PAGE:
Dover Forest to be used for both housing and nature; first housing project to be launched in 2022

This decision was made after feedback from members of the public and the findings of two separate scientific studies. ST PHOTO: LIM YAOHUI

SINGAPORE - The plan for Dover Forest has been revised, with public housing expected to be launched in the eastern half next year while the western half is set aside for now to preserve its biodiversity.

The young secondary forest plot in western Singapore is zoned for residential use, but the plans were tweaked after scientific studies and nature enthusiasts flagged its conservation value.

To balance the country's needs for both housing and nature, only the eastern half of the 33ha site - almost eight times the size of the Padang - will be developed in the nearer term.

The plan is to develop about 11ha of land in the eastern half for public housing projects. The first of the flats there are expected to be launched in the second half of next year, said the Housing Board on Friday (July 30).

The development of the area, which is located in the mature estate of Queenstown, will be done sensitively and also feature 5ha of greenery - including a park with a natural stream.

The western half of the site will be set aside for now and relooked at in about a decade, HDB added. But parts of this segment, which is richer in biodiversity than the eastern half, will be carved out and safeguarded as a nature park.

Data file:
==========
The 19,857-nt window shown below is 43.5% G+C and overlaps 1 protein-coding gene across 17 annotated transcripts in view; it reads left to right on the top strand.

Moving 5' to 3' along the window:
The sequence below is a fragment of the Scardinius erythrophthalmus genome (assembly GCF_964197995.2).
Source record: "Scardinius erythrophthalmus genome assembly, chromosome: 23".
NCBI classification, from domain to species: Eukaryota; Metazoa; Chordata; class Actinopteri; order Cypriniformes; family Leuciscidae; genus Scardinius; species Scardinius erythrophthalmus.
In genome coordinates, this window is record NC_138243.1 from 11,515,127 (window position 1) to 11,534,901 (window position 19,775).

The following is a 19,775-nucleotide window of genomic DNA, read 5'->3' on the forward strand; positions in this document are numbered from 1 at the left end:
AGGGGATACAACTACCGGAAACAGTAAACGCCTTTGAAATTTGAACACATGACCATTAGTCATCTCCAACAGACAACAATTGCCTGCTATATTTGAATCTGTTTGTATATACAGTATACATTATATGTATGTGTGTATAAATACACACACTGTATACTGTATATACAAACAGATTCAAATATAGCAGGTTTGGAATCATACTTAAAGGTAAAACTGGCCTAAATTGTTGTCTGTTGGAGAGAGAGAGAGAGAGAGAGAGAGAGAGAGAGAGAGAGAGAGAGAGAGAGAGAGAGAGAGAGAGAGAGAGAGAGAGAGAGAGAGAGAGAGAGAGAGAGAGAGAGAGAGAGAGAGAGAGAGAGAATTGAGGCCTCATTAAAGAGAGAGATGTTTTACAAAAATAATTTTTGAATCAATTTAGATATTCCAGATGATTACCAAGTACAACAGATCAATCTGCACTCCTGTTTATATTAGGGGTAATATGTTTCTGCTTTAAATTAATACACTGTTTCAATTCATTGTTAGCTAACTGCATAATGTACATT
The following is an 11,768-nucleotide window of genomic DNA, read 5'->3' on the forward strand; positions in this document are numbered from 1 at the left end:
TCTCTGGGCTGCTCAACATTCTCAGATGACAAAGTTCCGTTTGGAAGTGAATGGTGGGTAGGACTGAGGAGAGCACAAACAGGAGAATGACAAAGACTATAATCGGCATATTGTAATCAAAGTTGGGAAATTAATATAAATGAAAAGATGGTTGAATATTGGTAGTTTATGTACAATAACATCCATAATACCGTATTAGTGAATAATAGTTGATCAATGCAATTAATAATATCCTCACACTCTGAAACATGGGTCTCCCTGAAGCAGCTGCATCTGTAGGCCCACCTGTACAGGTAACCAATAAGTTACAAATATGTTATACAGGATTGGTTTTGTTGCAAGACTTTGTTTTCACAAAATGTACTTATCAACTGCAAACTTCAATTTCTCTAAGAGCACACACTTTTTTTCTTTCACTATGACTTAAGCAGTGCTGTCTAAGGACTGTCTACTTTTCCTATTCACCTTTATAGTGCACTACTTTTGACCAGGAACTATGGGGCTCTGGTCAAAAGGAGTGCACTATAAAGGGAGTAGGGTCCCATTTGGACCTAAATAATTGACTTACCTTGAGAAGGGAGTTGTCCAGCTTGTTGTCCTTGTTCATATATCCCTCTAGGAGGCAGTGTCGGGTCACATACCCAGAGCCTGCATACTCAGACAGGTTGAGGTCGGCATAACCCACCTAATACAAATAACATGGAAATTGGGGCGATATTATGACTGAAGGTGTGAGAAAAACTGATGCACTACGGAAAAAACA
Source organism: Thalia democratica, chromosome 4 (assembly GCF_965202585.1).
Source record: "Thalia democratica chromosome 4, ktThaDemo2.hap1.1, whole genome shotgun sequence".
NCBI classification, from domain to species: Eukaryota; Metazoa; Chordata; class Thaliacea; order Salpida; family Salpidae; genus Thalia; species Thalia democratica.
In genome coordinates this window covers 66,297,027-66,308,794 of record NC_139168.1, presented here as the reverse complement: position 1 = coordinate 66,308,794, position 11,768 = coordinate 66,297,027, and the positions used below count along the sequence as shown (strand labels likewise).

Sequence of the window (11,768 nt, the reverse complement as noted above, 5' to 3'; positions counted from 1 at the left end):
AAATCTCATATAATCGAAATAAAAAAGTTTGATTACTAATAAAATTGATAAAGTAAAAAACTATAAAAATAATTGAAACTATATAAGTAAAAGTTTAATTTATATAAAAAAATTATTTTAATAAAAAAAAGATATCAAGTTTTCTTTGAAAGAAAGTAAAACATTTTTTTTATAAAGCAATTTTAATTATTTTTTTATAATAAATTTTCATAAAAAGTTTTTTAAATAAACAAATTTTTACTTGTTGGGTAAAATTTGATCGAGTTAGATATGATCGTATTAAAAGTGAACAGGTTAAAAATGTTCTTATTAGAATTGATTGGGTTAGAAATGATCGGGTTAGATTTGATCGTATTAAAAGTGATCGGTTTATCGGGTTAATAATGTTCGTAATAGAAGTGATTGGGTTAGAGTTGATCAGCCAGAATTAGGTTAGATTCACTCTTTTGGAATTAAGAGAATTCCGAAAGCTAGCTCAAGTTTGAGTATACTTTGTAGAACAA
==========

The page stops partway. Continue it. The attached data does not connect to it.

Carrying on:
Minister for National Development Desmond Lee said on Wednesday during a media conference: "HDB had originally intended to launch the entire parcel, known (also) as Ulu Pandan vegetated area or Ulu Pandan Forest, for public housing to meet pressing needs for public housing in the near term. But we have decided to review it and refine it."

This decision was made after feedback from members of the public and the findings of two separate scientific studies.

The first study, commissioned by HDB to inventory the wildlife on the site, had found that the western part of it was richer in biodiversity, comprising more large trees and threatened species.

The second study by the National Parks Board, in consultation with experts, modelled how the Dover plot connects with other forests in Singapore.

This exercise had shown that the site was an important stepping stone for wildlife moving in from the Bukit Timah Nature Reserve north of the site, as well as from the vegetation in the Southern Ridges further down.

These factors informed plans for the site.

While other development projects have incorporated green features before, these elements are usually included on an individual-project basis.

This is the first time vegetation on a site is being safeguarded via a broader landscape approach, in a way that will allow the plot to serve as a stepping stone for wildlife moving from other forests.

Mr Lee said: "Top of our minds was our role as responsible stewards of our land and natural environment, to meet the needs of current Singaporeans as well as future generations, while ensuring that we safeguard resources for (the future)."

Dover Forest is bound by Commonwealth Avenue West, Ghim Moh Link, Ulu Pandan Canal and Clementi Road.

Public housing development plans for the site were released last December, with Mr Lee saying on Facebook then that Build-To-Order flats to be launched this year would be in the area.

Kwan Im Thong Hood Cho Temple Professor of Conservation Koh Lian Pin said: "Of course I would have liked to see the entire Dover Forest conserved. But when there are competing uses of the land from housing needs, for example... the (scientific exercise) is critical for providing the scientific basis to triage which half of the forest to protect."

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